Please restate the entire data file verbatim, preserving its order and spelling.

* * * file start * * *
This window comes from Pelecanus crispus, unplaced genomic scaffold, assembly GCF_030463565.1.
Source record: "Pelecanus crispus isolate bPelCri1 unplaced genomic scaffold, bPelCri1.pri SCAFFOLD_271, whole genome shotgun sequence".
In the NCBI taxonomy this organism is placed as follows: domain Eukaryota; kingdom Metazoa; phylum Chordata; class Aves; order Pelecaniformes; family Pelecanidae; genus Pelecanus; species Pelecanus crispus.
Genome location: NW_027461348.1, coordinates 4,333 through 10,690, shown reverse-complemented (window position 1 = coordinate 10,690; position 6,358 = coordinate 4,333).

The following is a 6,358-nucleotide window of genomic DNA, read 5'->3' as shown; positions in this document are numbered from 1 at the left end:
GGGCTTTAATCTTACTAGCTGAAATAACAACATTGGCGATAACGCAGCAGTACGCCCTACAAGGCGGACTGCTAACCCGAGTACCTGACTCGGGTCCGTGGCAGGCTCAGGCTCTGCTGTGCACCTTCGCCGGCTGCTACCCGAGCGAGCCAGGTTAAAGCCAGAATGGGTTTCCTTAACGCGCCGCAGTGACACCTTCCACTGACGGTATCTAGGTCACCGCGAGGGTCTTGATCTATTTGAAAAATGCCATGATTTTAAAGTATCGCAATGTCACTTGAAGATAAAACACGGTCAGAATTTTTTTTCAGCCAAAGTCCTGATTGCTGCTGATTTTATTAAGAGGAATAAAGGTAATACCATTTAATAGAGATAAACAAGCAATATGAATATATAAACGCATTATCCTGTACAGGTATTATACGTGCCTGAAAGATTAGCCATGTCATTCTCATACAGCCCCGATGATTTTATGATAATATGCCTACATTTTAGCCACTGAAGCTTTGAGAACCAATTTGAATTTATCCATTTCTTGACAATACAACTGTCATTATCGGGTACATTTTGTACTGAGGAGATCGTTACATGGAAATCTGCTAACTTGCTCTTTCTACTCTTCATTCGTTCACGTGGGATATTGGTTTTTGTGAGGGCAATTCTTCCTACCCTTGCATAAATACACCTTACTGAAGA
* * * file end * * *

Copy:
This window comes from Pelecanus crispus, unplaced genomic scaffold, assembly GCF_030463565.1.
Source record: "Pelecanus crispus isolate bPelCri1 unplaced genomic scaffold, bPelCri1.pri SCAFFOLD_271, whole genome shotgun sequence".
In the NCBI taxonomy this organism is placed as follows: domain Eukaryota; kingdom Metazoa; phylum Chordata; class Aves; order Pelecaniformes; family Pelecanidae; genus Pelecanus; species Pelecanus crispus.
Genome location: NW_027461348.1, coordinates 4,333 through 10,690, shown reverse-complemented (window position 1 = coordinate 10,690; position 6,358 = coordinate 4,333).

The following is a 6,358-nucleotide window of genomic DNA, read 5'->3' as shown; positions in this document are numbered from 1 at the left end:
GGGCTTTAATCTTACTAGCTGAAATAACAACATTGGCGATAACGCAGCAGTACGCCCTACAAGGCGGACTGCTAACCCGAGTACCTGACTCGGGTCCGTGGCAGGCTCAGGCTCTGCTGTGCACCTTCGCCGGCTGCTACCCGAGCGAGCCAGGTTAAAGCCAGAATGGGTTTCCTTAACGCGCCGCAGTGACACCTTCCACTGACGGTATCTAGGTCACCGCGAGGGTCTTGATCTATTTGAAAAATGCCATGATTTTAAAGTATCGCAATGTCACTTGAAGATAAAACACGGTCAGAATTTTTTTTCAGCCAAAGTCCTGATTGCTGCTGATTTTATTAAGAGGAATAAAGGTAATACCATTTAATAGAGATAAACAAGCAATATGAATATATAAACGCATTATCCTGTACAGGTATTATACGTGCCTGAAAGATTAGCCATGTCATTCTCATACAGCCCCGATGATTTTATGATAATATGCCTACATTTTAGCCACTGAAGCTTTGAGAACCAATTTGAATTTATCCATTTCTTGACAATACAACTGTCATTATCGGGTACATTTTGTACTGAGGAGATCGTTACATGGAAATCTGCTAACTTGCTCTTTCTACTCTTCATTCGTTCACGTGGGATATTGGTTTTTGTGAGGGCAATTCTTCCTACCCTTGCATAAATACACCTTACTGAAGA